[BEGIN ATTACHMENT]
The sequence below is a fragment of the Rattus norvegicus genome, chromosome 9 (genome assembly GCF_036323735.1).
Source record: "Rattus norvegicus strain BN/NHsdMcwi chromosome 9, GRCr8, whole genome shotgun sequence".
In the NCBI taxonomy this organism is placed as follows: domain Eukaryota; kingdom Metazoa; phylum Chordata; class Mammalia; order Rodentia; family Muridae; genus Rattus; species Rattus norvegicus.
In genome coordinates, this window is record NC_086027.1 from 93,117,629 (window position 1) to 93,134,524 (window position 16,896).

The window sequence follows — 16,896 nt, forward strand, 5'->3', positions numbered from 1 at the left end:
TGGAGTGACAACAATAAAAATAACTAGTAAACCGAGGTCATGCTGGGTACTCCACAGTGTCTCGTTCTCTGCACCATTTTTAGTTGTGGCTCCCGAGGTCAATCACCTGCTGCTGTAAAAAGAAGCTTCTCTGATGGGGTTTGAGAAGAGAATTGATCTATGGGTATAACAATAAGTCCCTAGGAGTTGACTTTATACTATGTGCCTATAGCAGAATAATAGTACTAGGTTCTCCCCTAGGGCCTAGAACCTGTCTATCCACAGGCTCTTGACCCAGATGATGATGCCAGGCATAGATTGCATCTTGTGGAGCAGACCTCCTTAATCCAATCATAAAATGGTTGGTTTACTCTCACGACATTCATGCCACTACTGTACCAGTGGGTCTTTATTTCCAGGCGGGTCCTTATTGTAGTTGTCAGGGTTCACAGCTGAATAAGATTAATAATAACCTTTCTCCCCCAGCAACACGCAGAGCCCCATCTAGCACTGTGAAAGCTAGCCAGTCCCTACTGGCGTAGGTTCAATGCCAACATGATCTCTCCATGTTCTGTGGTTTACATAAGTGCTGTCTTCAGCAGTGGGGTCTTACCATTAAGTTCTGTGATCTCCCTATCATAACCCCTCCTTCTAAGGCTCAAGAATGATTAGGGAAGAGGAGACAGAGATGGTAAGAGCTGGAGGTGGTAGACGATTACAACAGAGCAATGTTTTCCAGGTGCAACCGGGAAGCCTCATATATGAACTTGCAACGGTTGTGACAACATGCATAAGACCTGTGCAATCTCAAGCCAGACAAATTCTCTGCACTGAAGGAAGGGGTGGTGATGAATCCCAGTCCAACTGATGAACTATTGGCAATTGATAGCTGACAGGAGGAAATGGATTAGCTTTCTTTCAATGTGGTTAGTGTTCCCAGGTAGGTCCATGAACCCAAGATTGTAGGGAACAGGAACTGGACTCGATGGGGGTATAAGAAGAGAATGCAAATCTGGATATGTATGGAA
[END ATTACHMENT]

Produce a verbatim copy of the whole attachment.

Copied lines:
The sequence below is a fragment of the Rattus norvegicus genome, chromosome 9 (genome assembly GCF_036323735.1).
Source record: "Rattus norvegicus strain BN/NHsdMcwi chromosome 9, GRCr8, whole genome shotgun sequence".
In the NCBI taxonomy this organism is placed as follows: domain Eukaryota; kingdom Metazoa; phylum Chordata; class Mammalia; order Rodentia; family Muridae; genus Rattus; species Rattus norvegicus.
In genome coordinates, this window is record NC_086027.1 from 93,117,629 (window position 1) to 93,134,524 (window position 16,896).

The window sequence follows — 16,896 nt, forward strand, 5'->3', positions numbered from 1 at the left end:
TGGAGTGACAACAATAAAAATAACTAGTAAACCGAGGTCATGCTGGGTACTCCACAGTGTCTCGTTCTCTGCACCATTTTTAGTTGTGGCTCCCGAGGTCAATCACCTGCTGCTGTAAAAAGAAGCTTCTCTGATGGGGTTTGAGAAGAGAATTGATCTATGGGTATAACAATAAGTCCCTAGGAGTTGACTTTATACTATGTGCCTATAGCAGAATAATAGTACTAGGTTCTCCCCTAGGGCCTAGAACCTGTCTATCCACAGGCTCTTGACCCAGATGATGATGCCAGGCATAGATTGCATCTTGTGGAGCAGACCTCCTTAATCCAATCATAAAATGGTTGGTTTACTCTCACGACATTCATGCCACTACTGTACCAGTGGGTCTTTATTTCCAGGCGGGTCCTTATTGTAGTTGTCAGGGTTCACAGCTGAATAAGATTAATAATAACCTTTCTCCCCCAGCAACACGCAGAGCCCCATCTAGCACTGTGAAAGCTAGCCAGTCCCTACTGGCGTAGGTTCAATGCCAACATGATCTCTCCATGTTCTGTGGTTTACATAAGTGCTGTCTTCAGCAGTGGGGTCTTACCATTAAGTTCTGTGATCTCCCTATCATAACCCCTCCTTCTAAGGCTCAAGAATGATTAGGGAAGAGGAGACAGAGATGGTAAGAGCTGGAGGTGGTAGACGATTACAACAGAGCAATGTTTTCCAGGTGCAACCGGGAAGCCTCATATATGAACTTGCAACGGTTGTGACAACATGCATAAGACCTGTGCAATCTCAAGCCAGACAAATTCTCTGCACTGAAGGAAGGGGTGGTGATGAATCCCAGTCCAACTGATGAACTATTGGCAATTGATAGCTGACAGGAGGAAATGGATTAGCTTTCTTTCAATGTGGTTAGTGTTCCCAGGTAGGTCCATGAACCCAAGATTGTAGGGAACAGGAACTGGACTCGATGGGGGTATAAGAAGAGAATGCAAATCTGGATATGTATGGAA